First Impressions // Pivot Firebird 2022

Completely redesigned and built from the ground up, the 2022 Firebird is Pivot’s out and out enduro race weapon.

Now, before we get into the ins and outs of this beast, we must warn you we’re still a little tight lipped about the performance of this bike, what we will say is we’ve only had this bike for a brief period, and we are currently putting this bike through the ringer on long term test review. What we will say is our initial impression of this bike has been nothing short of impressive. So, whilst you pack of shredders are whipping the drool from your chin, we might as well run you through the finer details of how this beautiful piece of machinery came about.

Photos // Matt Staggs Words // Scotty Prendergast

You’re right this bike looks like it’s on fire! What else does the new Firebird have going on?

Obviously, this bike was built around the Pivot ESW Factory Racing Team, with that said, for those of you who love to explore the outer realms of MTB badness, or you just want a super nice piece of MTB eye candy then this sucker is for you. The mad cats from Pivot Bikes and their riders have developed an impressive reputation for taking on the more technical elements of riding, this has transferred into high quality bikes and bike design for their riders who won’t settle for sub standard equipment. The previous Firebird was a super good bike so it must have been difficult for the Pivot Bike engineers to improve on an already proven platform. But according to the crew from Pivot Bikes they have stated they have “tweaked a lot of small things that have resulted in some pretty massive gains.”

Sounds radical, tell us more!

Ok, we’ll give a bit more of the low down on this new whip, keep in mind we only just got our claws on this thing, and we won’t go into too much detail on the performance of this bike just yet. The geometry of this bike has all been stretched a little, it’s longer, a little slacker, the seat tube is a little steeper, but the bike has been designed to have a balance between stability, handling and nimble characteristics.

In simple terms this bike is going to be more stable at high speeds but still corner and handle all the technical riding a lot better than its predecessor.

New linkage yeah, what’s the go with that?

As you may have already noticed the Pivot Switchblade, Trail 429, and the Mach 6 suspension setup has a linkage is similar, so I guess it was inevitable the Firebird got a revamp and went with the vertical metric trunnion shock mount. The DW-link is designed to provide more efficient pedalling yet still have supple, progressive suspension under load and braking.  The linkage in the Firebird however is said to have a longer lower linkage and kinematics are designed to suit more aggressive riding with a more rearward axel/wheel direction under hits. In other words, this axel path is designed to get out of the way quicker, get less hung up on edges therefore making your ability to hold momentum through the trail chatter a lot easier. This bike has a nice low standover height, plenty of room to run a long dropper, it has a nice roomy cockpit area, and it has plenty of room for a water bottle. Pivot bikes have even tucked in a nice little tool mount under your top tube for some spares parts and tools.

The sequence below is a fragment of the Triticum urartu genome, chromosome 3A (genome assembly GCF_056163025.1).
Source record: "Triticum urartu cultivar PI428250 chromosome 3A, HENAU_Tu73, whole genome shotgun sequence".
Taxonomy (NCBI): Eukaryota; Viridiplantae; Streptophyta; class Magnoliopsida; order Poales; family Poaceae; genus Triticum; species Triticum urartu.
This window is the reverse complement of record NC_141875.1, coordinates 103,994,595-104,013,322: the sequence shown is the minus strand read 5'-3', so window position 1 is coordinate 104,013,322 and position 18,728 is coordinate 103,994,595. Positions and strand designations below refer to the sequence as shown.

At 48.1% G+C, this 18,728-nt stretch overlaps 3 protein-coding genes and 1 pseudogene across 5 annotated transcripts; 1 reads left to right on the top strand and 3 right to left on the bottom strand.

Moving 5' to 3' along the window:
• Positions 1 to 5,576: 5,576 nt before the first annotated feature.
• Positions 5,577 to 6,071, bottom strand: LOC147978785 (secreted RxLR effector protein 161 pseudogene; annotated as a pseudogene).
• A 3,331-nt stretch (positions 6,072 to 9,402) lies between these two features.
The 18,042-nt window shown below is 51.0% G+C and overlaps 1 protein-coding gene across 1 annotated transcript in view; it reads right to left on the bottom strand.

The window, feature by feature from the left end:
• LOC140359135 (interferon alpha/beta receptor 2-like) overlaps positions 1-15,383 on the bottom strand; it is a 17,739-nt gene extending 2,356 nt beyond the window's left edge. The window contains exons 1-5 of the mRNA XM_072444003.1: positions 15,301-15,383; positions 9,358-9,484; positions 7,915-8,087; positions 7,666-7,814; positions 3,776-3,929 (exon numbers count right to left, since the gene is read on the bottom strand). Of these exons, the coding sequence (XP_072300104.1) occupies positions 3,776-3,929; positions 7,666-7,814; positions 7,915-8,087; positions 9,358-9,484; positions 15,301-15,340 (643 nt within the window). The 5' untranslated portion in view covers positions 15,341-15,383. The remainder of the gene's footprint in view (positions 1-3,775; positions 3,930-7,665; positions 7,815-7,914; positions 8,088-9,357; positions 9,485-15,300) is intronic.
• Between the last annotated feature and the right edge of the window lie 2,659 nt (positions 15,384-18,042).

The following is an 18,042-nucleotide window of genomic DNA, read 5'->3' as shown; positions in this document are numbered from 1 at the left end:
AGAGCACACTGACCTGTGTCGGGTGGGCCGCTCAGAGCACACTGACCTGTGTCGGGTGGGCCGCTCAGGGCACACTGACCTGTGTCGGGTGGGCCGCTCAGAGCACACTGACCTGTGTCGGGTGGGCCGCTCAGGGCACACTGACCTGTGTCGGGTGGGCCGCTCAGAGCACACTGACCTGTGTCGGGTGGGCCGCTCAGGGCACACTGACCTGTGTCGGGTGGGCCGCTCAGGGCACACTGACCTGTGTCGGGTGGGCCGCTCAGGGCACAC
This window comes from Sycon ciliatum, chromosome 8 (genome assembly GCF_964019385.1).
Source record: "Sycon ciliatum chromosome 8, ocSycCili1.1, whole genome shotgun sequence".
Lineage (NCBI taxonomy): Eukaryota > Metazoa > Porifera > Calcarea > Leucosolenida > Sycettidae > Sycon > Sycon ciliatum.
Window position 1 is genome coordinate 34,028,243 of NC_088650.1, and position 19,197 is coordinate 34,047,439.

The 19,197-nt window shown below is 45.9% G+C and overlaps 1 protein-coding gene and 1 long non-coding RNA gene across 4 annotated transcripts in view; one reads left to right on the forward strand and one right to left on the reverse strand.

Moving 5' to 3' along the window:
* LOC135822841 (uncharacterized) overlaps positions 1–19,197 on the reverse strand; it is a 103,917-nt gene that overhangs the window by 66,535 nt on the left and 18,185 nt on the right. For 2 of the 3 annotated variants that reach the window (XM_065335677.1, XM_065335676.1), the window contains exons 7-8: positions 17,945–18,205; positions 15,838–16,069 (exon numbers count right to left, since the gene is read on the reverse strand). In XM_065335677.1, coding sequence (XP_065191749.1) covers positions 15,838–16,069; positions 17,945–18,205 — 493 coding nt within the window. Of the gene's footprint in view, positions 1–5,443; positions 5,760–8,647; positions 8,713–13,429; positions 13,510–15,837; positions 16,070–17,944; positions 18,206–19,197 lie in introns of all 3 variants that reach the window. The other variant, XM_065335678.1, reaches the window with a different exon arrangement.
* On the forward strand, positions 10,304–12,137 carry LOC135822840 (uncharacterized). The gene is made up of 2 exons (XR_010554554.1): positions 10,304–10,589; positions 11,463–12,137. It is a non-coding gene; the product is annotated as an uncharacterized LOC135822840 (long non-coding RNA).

I guess by know you guys have seen the photos, well to be honest when we got this sucker together, we were damn pumped at how this bike would be to ride, based on looks alone it’s hard to deny this bikes aesthetic appeal.

Tell us a little about the build options?

There is a bit of variety with the builds depending on what you like. We were lucky enough to be sent the team build which boast FOX Factory Float X2 Air or DHX2 coil shock. We got the coil shock with our test bike, which is complimented with a FOX Factory 38 forks up front. The bike itself comes blessed with 170mm of travel up front and 165mm of travel out back, the fork has a 44mm offset and there are options for the FOX suspension ‘LIVE Valve’ design. There are also options for SRAM/Rockshox builds and frame alone depending what budget you have in mine. Some other cool kit which came with the bike we tested included a Fox Transfer dropper, 800mm Oneup carbon bars, Pivot Stem, Pivot Grips and Reynolds carbon wheels. This bike also comes stock with Maxxis Minion tyres front and rear, yet Revolution have moved to Maxxis control tyres with all their test bikes which is why the stock tyres are not photographed with this bike. You can check out the reason why the Revolution Test Team went to a control tyre in another article within this mag.

All up this thing looks like a very neat package?

Correct! One thing Pivot Bikes have done with the Firebird is pay particular attention to frame protection.   All the protectors on the Firebird are really nice, anywhere you may get a little rub or impact around the frame or rear chain stays they have custom fitted little moulds everywhere to ensure the safety of your whip. They even have a little protected where you can mount your tools under the top tube, so they don’t rub. This bike also runs internal cable routing making the bike super neat and quiet.

Ok so how does this sucker ride?

Well, we’ve probably said enough, we don’t want to keep you guys hanging but to be honest we haven’t had this bike for long enough to give you guys an in-depth review on all of its finer points nor have we hit enough trail to give you all proper insight as to its performance and durability. What we will say is we have been coming home from our initial rides with a smile a lot bigger than the one we left home with. So Punk Rockers, stay tuned to the next issue of [R]evo for our thoughts on the all-new Firebird. Sneaking suspicions suggest so far is, this thing is going to be epic!

To check out the various spec options of the all-new Firebird and to browse the entire new season Pivot line-up, head over to